Tuesday, November 17, 2015

Danger of a Single Story

            I watched this TED Talk, Danger of a Single Story, about a month ago in my social work class.  Chimamanda Ngozi Adichie is trying to create awareness of the danger of a single story and I think she does an amazing job!  She discusses how, when she was only seven years old, she began writing stories.  Though she lived in Nigeria, none of her stories ever depicted people or things from where she lived.  Her stories showed only the culture of American and British books that she had read.  She realized that the reason she never wrote about where she was from was because she did not know that it was possible.  Every book she read was about Americans or the British so she was under the assumption that that was the only places books were written about.  There were no books written about Nigeria.  Growing up, Chimamanda was shown only one side of literature, that it was filled with foreigners.  It was not until she discovered African books that she then realized that there are many stories of literature.

            My favorite story that Chimamanda told was of her experience at a university in the United States.  Her roommate had only heard one story about Africa.  The story where nobody spoke English, everyone listened to tribal music and the people of Africa did not know how to use modern technology.  "She had felt sorry for me even before she saw me. Her default position toward me, as an African, was a kind of patronizing, well-meaning pity. My roommate had a single story of Africa: a single story of catastrophe. In this single story, there was no possibility of Africans being similar to her in any way, no possibility of feelings more complex than pity, no possibility of a connection as human equals (Adichie, 2009)."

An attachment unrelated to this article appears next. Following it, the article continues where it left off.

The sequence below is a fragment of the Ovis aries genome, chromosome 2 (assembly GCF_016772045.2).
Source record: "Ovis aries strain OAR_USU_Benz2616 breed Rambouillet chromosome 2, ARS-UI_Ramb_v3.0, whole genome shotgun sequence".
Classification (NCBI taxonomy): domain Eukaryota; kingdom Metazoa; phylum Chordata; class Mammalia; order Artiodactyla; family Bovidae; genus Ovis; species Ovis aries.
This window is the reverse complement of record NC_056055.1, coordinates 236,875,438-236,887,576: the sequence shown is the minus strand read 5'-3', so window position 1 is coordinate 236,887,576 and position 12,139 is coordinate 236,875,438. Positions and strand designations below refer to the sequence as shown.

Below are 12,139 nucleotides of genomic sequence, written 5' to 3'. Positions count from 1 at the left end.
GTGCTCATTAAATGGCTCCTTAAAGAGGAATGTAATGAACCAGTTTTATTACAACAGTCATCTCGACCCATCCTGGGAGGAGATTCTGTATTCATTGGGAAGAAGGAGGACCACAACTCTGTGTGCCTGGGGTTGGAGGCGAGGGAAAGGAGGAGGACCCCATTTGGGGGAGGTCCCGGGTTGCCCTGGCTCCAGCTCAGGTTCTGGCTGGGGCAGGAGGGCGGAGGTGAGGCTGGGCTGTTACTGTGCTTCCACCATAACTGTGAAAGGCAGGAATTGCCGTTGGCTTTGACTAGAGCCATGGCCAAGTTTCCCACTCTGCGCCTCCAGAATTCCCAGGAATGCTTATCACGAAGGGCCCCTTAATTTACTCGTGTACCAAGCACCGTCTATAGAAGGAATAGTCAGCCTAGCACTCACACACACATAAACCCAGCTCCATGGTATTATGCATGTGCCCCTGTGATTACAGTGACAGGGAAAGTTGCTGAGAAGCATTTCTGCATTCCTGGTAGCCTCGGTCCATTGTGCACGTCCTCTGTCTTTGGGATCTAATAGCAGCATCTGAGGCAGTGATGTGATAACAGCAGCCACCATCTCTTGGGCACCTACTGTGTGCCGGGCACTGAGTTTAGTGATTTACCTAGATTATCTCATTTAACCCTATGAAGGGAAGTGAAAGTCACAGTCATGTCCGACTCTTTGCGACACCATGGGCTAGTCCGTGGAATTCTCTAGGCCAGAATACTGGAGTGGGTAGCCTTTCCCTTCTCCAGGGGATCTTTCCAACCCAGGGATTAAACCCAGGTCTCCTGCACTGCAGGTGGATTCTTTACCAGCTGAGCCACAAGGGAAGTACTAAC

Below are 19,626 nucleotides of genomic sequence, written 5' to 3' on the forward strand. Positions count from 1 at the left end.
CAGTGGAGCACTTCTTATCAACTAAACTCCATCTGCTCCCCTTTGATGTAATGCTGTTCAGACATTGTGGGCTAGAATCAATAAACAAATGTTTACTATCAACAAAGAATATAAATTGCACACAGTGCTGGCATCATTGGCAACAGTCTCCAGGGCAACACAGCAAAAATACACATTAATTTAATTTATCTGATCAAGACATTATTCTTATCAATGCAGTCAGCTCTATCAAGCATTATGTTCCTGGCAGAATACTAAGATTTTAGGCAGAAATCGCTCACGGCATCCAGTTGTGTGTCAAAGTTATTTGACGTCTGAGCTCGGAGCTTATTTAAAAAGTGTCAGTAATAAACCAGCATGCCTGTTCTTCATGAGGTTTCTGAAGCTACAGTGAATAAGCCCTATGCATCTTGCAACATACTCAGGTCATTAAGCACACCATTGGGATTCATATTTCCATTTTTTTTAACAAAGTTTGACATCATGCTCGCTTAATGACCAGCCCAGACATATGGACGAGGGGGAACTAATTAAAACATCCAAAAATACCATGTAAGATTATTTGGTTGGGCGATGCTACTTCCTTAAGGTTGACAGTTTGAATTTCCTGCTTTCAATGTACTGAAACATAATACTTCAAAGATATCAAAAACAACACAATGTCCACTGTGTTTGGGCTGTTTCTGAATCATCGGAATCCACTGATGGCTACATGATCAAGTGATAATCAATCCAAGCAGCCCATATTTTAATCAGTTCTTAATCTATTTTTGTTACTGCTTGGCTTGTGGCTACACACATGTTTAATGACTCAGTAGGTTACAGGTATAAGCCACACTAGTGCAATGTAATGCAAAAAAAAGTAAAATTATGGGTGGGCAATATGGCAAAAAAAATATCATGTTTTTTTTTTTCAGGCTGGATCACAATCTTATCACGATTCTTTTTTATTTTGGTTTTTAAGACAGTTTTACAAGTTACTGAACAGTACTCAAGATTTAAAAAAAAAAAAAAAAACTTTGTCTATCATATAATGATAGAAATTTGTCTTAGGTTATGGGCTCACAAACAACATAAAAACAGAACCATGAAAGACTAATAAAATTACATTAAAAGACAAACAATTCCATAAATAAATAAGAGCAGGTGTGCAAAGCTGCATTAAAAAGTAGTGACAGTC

When we only see one story of something, then we are quick to judge and stereotype.  The problem with one story is that it is constantly showing people as only one thing until that is was everyone else believes.  There needs to be a balance of stories.

            It took me awhile to figure out an example of a time when I had only one side of the story to something and I realized that I was thinking too much into it.  My dad is a public bus driver for RIPTA and growing up I always heard stories of the people he met.  Whether they were from Cranston, Pawtucket, Providence, Warwick, etc.; he always came home with stories.  Some were good and funny but many were negative.  Not really able to drive yet and go places on my own, I believed these stories.  I had it in my head that certain places were filled with rude and arrogant people, even sometimes dangerous.  What I did not realize back then was that these stories were only from certain people in these areas, and those people did not represent everyone.  As I grew up I quickly figured out the difference and that there are different sides to every story.

1 comment:

  1. I really enjoy your personal recollection of when you created a judgment and how it was formed. I think we have had so many experiences that were created based on stereotypes. But I think it's important that we know to create the next addition to the story and to teach youth to learn more than just a single story!